2017-08-28 Market Forces
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Shareholders have lodged a first-of-its-kind resolution with Commonwealth Bank that would embed climate change risk management into its constitution. It comes a month after shareholders began court proceedings against the bank over its failure to consider climate change as a material business risk.
The resolution, coordinated by environmental finance group Market Forces, would ensure Directors operate the company in a manner consistent with the goal of holding global warming to below two degrees.
CommBank remains exposed to a myriad of physical, transition and legal risks from climate change, exacerbated by its continued heavy lending to fossil fuels and acknowledged lack of consideration of risks such as the impact of sea level rise on the property market.
“CommBank has made it perfectly clear it lacks either the intent or capacity to adequately manage climate risk”, said Market Forces Executive Director Julien Vincent.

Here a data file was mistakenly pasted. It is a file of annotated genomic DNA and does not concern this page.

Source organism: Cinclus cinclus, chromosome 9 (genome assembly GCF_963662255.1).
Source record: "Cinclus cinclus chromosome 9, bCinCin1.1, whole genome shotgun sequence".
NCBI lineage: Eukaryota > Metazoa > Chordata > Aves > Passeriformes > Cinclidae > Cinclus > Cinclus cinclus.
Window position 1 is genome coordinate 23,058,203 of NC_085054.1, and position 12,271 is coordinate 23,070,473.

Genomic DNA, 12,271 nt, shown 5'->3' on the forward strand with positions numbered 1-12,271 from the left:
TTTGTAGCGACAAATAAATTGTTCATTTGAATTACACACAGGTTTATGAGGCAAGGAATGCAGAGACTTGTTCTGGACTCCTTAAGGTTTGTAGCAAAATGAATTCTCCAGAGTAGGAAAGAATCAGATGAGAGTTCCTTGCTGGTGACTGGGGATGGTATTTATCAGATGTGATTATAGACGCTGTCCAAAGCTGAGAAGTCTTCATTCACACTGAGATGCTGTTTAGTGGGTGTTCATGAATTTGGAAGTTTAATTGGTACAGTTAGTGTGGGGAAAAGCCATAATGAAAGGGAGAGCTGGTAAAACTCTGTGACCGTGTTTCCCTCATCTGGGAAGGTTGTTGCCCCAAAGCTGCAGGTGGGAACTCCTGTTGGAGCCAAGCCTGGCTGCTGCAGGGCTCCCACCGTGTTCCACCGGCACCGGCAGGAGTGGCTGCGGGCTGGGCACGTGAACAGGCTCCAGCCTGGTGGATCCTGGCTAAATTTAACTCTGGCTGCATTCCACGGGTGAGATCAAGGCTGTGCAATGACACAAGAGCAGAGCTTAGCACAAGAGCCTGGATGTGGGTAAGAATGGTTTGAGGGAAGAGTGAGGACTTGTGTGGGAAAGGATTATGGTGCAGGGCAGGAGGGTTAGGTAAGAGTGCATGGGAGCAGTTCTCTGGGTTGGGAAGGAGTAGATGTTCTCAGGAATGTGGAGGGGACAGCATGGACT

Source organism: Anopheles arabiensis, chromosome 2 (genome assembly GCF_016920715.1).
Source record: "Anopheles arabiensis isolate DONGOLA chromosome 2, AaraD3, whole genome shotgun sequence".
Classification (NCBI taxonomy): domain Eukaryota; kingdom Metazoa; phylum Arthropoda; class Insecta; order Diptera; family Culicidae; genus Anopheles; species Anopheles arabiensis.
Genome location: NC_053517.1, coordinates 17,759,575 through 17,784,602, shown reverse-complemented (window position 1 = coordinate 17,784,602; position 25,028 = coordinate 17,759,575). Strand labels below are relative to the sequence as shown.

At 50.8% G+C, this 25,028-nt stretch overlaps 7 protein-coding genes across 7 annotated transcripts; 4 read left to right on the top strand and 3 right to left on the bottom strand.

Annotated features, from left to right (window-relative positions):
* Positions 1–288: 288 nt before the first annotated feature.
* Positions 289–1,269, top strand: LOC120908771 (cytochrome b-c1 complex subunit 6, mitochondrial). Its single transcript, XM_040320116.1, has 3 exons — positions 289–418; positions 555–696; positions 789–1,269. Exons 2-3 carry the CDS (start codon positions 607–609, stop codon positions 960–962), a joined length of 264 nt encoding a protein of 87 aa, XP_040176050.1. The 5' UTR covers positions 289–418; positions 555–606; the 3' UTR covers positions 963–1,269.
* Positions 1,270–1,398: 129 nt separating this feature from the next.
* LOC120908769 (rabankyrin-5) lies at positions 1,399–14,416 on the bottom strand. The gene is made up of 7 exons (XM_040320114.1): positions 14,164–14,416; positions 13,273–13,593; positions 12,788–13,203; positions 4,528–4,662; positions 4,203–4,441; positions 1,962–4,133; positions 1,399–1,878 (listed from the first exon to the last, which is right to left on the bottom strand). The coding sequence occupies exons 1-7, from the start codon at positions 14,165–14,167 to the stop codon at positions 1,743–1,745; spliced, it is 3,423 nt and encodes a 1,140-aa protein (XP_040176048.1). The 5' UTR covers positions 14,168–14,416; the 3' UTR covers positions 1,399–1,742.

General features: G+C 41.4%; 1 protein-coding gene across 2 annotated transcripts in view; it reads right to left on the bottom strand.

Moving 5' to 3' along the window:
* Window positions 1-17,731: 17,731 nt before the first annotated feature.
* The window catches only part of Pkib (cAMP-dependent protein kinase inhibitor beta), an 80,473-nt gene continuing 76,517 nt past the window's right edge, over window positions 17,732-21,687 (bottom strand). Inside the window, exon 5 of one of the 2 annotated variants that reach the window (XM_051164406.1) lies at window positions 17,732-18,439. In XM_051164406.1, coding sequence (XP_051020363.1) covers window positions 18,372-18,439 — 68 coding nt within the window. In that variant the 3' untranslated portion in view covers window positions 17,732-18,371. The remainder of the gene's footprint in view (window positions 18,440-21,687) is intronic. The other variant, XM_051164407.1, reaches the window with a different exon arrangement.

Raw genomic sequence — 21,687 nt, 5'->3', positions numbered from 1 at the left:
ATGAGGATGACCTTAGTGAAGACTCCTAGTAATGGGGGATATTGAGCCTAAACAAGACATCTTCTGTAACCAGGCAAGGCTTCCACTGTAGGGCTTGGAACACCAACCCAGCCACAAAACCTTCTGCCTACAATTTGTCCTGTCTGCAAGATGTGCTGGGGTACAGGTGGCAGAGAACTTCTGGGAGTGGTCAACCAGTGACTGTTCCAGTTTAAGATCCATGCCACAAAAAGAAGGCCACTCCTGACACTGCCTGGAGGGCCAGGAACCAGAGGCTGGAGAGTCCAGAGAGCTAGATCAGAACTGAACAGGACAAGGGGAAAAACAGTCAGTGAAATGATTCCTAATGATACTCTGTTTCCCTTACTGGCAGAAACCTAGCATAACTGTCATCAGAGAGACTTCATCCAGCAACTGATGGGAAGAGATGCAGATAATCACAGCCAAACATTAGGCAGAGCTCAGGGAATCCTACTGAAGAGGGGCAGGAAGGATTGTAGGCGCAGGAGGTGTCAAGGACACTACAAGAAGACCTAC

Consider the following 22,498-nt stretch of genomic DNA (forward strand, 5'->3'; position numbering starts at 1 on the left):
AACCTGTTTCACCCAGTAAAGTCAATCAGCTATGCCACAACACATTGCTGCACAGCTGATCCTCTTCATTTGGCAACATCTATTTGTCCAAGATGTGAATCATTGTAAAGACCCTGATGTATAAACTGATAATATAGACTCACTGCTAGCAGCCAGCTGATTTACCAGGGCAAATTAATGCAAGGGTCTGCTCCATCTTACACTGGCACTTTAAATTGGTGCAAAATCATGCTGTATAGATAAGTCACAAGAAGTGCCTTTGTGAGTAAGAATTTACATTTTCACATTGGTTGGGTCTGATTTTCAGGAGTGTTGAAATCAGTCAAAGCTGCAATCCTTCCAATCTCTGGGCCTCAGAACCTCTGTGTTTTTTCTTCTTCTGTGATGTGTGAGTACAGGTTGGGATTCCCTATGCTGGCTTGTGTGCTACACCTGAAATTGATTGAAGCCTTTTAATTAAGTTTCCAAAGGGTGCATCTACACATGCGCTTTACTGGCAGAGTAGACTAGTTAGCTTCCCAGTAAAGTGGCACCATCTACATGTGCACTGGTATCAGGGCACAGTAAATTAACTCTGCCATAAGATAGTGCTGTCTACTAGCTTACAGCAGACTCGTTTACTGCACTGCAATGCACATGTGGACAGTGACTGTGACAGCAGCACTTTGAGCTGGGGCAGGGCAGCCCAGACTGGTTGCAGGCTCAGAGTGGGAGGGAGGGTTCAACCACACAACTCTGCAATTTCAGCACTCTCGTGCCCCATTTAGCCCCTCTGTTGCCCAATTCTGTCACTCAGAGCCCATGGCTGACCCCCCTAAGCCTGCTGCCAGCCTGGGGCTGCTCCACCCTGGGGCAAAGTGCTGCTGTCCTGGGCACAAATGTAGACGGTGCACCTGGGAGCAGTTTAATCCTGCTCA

“Avoiding runaway climate change will be fundamental to economic and financial stability over the coming decades. CommBank is Australia’s largest company and embedding climate change risk management into its constitution will increase its resilience and position the bank to take full advantage of the opportunities created by the transformation to a low carbon economy”.
Two weeks ago Commonwealth Bank released its first ever Climate Change Policy Position Statement, a one-page document lacking substantial commitment to reduce the bank’s support for fossil fuels.
Research from Market Forces shows that since Commonwealth Bank first committed to support the goal of holding global warming to below two degrees, it has loaned $6 billion to fossil fuels, more than four times its renewable energy lending.
It has also financed several new fossil fuel projects that, over their lifetimes, would add another 2.8 billion tonnes of CO2 to the atmosphere, effectively cancelling out Australia’s 2005-2030 greenhouse gas abatement target twice over.
“CommBank’s public pledge to support a world limited to two degrees warming is impossible to reconcile with its continued multi-billion dollar lending to highly-exposed fossil fuel projects and dismal climate change policy”, said Mr Vincent.
“As such a huge part of Australia’s economy, CommBank needs to take the common sense approach of embedding climate change risk management into its DNA.”